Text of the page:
Note: The GYM failure rate increases steadily and peaks in year 3; and I suspect the reason that the quantity of GYM failures dropped during year 4 and later is that most people had replaced them before that time. Otherwise the number of failures would probably have continued increasing as the tires aged.

...

raises the important consequence of the number of observations in a population. Maybe there are more GYM problems because there are sooo many of them and there are so few Michelin LT problems because there are soo few of them at this time?
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Old 01-03-2016, 05:11 PM   #10
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Originally Posted by TheCabin View Post
Phoenix"s comment:
..
Note: The GYM failure rate increases steadily and peaks in year 3; and I suspect the reason that the quantity of GYM failures dropped during year 4 and later is that most people had replaced them before that time. Otherwise the number of failures would probably have continued increasing as the tires aged.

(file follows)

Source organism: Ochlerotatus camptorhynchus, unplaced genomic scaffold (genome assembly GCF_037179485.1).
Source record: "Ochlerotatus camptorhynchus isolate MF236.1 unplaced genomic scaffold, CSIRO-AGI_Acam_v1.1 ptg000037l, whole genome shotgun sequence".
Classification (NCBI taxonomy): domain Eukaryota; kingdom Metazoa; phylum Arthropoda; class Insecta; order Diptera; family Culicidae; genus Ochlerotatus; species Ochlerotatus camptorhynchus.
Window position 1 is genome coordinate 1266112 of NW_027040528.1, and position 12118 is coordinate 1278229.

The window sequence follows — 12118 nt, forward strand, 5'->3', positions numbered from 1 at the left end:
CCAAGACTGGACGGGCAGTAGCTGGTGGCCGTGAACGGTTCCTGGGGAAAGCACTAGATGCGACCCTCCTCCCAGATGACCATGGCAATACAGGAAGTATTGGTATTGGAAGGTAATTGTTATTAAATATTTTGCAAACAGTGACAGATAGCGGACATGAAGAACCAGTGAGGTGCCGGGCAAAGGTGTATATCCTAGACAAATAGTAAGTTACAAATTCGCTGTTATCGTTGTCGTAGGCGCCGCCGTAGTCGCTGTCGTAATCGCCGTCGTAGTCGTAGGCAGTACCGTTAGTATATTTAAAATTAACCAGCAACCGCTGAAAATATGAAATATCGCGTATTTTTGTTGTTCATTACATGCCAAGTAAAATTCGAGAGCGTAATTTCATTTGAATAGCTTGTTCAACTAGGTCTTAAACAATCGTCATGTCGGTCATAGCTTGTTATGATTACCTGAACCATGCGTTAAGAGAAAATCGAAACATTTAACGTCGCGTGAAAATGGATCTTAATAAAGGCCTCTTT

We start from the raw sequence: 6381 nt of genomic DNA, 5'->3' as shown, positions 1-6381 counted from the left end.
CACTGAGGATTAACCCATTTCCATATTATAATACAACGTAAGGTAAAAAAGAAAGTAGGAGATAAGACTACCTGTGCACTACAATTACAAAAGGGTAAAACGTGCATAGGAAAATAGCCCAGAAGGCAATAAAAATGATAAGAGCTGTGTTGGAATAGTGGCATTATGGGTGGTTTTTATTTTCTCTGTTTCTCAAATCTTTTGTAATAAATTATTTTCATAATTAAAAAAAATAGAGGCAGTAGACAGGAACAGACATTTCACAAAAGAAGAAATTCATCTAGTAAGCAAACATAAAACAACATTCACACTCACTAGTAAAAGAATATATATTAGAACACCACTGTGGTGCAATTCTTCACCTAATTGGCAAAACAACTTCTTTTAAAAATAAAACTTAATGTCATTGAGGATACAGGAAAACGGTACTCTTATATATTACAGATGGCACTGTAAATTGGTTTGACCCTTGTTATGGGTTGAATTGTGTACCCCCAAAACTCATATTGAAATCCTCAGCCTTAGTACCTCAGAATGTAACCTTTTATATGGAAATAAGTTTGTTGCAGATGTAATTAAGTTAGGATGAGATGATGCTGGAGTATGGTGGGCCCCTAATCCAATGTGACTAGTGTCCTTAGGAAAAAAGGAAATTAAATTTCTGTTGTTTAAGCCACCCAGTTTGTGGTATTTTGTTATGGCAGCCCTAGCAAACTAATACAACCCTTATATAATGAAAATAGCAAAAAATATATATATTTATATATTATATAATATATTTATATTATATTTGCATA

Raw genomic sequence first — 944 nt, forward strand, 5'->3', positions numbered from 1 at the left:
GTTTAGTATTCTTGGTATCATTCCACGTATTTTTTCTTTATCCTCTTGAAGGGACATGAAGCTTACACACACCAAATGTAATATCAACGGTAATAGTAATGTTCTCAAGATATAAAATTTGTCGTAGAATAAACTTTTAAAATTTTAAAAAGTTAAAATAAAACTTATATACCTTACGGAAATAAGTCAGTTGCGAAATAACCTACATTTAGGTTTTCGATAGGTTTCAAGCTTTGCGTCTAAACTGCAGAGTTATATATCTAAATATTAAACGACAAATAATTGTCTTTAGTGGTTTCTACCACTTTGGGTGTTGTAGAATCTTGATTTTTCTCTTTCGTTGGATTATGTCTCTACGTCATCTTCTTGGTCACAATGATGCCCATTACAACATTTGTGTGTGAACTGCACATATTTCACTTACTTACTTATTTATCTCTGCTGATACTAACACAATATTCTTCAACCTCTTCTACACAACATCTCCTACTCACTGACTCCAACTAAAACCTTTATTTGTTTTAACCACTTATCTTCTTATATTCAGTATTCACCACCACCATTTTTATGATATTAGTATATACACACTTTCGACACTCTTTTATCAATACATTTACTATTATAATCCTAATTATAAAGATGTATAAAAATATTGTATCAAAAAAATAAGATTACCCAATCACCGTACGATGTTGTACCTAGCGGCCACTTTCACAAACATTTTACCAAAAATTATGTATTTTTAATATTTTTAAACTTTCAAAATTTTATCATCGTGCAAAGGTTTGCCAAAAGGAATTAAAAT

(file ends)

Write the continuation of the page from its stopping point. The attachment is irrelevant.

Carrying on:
...

raises the important consequence of the number of observations in a population. Maybe there are more GYM problems because there are sooo many of them and there are so few Michelin LT problems because there are soo few of them at this time?
I would't ever own a GYM tire if they were given to me free.
The only tire I ever owned that had to be aired as frequently as I filled my gas tank. The only tire I ever owned that I had a massive thread separation that turned into a nightmare. The only tire I ever owned that gave heartburn trying to keep at 65 mph or under. The suggestion that there are less reported problems with the Michelin LT because there might be less of them on the road is not even worthy of a comment.
And Airstream should know better than put those crap substandard tires on these expensive trailers.